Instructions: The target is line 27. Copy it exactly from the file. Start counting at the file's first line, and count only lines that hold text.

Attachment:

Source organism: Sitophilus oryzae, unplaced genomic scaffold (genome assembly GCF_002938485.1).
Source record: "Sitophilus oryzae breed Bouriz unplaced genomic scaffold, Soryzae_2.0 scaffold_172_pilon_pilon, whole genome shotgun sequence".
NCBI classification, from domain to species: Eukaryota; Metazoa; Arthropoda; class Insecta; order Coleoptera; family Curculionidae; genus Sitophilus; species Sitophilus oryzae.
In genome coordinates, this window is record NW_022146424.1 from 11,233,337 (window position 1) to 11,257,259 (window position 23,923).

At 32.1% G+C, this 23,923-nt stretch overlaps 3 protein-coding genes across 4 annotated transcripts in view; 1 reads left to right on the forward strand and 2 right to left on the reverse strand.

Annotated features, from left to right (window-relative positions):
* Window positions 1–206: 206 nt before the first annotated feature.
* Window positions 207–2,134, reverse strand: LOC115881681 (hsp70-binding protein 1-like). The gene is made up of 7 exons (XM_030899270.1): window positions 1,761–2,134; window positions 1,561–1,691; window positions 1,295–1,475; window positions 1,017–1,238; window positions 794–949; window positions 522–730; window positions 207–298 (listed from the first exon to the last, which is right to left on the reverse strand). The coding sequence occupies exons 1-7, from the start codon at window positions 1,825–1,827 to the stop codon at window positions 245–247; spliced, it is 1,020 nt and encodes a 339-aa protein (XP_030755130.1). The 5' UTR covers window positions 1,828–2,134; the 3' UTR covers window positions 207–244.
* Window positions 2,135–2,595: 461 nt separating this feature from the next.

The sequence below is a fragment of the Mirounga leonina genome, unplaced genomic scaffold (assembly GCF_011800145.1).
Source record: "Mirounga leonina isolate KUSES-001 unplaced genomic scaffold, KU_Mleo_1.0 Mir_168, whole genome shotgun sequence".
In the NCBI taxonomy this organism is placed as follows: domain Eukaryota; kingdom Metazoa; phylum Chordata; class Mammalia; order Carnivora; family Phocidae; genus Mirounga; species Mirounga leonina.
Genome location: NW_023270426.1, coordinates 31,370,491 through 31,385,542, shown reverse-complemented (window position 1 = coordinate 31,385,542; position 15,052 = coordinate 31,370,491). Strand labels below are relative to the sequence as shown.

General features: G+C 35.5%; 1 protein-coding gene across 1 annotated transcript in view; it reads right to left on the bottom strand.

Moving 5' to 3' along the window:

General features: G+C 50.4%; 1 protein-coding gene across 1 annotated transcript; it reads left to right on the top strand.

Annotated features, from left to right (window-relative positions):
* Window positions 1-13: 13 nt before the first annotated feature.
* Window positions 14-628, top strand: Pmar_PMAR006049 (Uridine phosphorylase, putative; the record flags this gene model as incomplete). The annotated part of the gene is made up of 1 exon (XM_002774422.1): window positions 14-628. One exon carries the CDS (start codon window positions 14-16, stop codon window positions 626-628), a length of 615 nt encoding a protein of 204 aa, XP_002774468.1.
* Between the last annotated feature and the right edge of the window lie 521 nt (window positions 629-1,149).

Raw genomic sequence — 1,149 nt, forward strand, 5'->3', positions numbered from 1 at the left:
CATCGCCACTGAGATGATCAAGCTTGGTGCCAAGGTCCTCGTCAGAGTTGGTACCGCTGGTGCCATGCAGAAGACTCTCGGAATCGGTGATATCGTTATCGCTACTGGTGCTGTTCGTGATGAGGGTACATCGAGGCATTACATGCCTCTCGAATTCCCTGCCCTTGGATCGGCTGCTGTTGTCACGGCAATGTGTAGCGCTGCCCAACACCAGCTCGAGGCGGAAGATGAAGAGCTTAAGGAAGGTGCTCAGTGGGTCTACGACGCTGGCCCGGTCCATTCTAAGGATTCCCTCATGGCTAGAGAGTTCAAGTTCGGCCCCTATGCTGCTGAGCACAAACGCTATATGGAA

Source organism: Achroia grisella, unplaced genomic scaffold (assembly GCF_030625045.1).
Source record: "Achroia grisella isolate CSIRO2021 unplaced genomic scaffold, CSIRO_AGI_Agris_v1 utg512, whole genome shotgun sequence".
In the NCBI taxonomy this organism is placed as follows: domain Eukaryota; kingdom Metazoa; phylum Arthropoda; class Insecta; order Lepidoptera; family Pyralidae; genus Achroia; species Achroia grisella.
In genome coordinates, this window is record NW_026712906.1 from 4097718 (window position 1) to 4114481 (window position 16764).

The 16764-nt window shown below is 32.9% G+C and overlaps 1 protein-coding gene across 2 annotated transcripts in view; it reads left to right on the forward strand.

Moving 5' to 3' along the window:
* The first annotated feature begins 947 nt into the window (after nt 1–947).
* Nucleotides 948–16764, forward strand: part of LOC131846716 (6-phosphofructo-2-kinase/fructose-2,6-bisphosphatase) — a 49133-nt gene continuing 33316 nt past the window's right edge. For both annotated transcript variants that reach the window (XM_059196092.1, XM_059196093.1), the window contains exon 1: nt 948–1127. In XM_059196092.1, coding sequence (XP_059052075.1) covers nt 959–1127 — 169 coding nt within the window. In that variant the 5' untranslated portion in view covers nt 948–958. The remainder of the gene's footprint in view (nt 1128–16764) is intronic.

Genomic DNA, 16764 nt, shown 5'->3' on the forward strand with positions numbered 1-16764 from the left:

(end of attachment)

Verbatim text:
The 16764-nt window shown below is 32.9% G+C and overlaps 1 protein-coding gene across 2 annotated transcripts in view; it reads left to right on the forward strand.